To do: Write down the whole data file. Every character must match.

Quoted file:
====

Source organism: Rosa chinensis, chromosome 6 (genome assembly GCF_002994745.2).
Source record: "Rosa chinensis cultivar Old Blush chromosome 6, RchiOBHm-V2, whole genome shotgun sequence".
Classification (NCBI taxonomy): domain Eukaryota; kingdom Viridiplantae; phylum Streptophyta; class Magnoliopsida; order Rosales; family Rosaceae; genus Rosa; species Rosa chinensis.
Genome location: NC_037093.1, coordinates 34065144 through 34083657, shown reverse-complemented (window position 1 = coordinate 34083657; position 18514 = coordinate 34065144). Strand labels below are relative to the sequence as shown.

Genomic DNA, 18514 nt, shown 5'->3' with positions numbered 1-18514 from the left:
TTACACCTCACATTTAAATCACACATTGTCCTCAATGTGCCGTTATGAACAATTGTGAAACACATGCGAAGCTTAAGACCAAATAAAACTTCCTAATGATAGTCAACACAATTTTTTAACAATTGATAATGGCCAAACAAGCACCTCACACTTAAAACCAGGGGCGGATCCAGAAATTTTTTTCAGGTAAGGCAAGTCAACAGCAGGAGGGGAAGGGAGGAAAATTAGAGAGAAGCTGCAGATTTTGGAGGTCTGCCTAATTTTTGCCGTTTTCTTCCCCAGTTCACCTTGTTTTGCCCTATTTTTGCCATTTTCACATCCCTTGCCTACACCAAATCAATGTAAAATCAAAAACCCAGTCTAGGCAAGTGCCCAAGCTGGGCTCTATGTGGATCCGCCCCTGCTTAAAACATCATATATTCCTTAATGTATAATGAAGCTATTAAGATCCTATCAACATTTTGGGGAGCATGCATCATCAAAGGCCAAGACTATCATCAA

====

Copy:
Source organism: Rosa chinensis, chromosome 6 (genome assembly GCF_002994745.2).
Source record: "Rosa chinensis cultivar Old Blush chromosome 6, RchiOBHm-V2, whole genome shotgun sequence".
Classification (NCBI taxonomy): domain Eukaryota; kingdom Viridiplantae; phylum Streptophyta; class Magnoliopsida; order Rosales; family Rosaceae; genus Rosa; species Rosa chinensis.
Genome location: NC_037093.1, coordinates 34065144 through 34083657, shown reverse-complemented (window position 1 = coordinate 34083657; position 18514 = coordinate 34065144). Strand labels below are relative to the sequence as shown.

Genomic DNA, 18514 nt, shown 5'->3' with positions numbered 1-18514 from the left:
TTACACCTCACATTTAAATCACACATTGTCCTCAATGTGCCGTTATGAACAATTGTGAAACACATGCGAAGCTTAAGACCAAATAAAACTTCCTAATGATAGTCAACACAATTTTTTAACAATTGATAATGGCCAAACAAGCACCTCACACTTAAAACCAGGGGCGGATCCAGAAATTTTTTTCAGGTAAGGCAAGTCAACAGCAGGAGGGGAAGGGAGGAAAATTAGAGAGAAGCTGCAGATTTTGGAGGTCTGCCTAATTTTTGCCGTTTTCTTCCCCAGTTCACCTTGTTTTGCCCTATTTTTGCCATTTTCACATCCCTTGCCTACACCAAATCAATGTAAAATCAAAAACCCAGTCTAGGCAAGTGCCCAAGCTGGGCTCTATGTGGATCCGCCCCTGCTTAAAACATCATATATTCCTTAATGTATAATGAAGCTATTAAGATCCTATCAACATTTTGGGGAGCATGCATCATCAAAGGCCAAGACTATCATCAA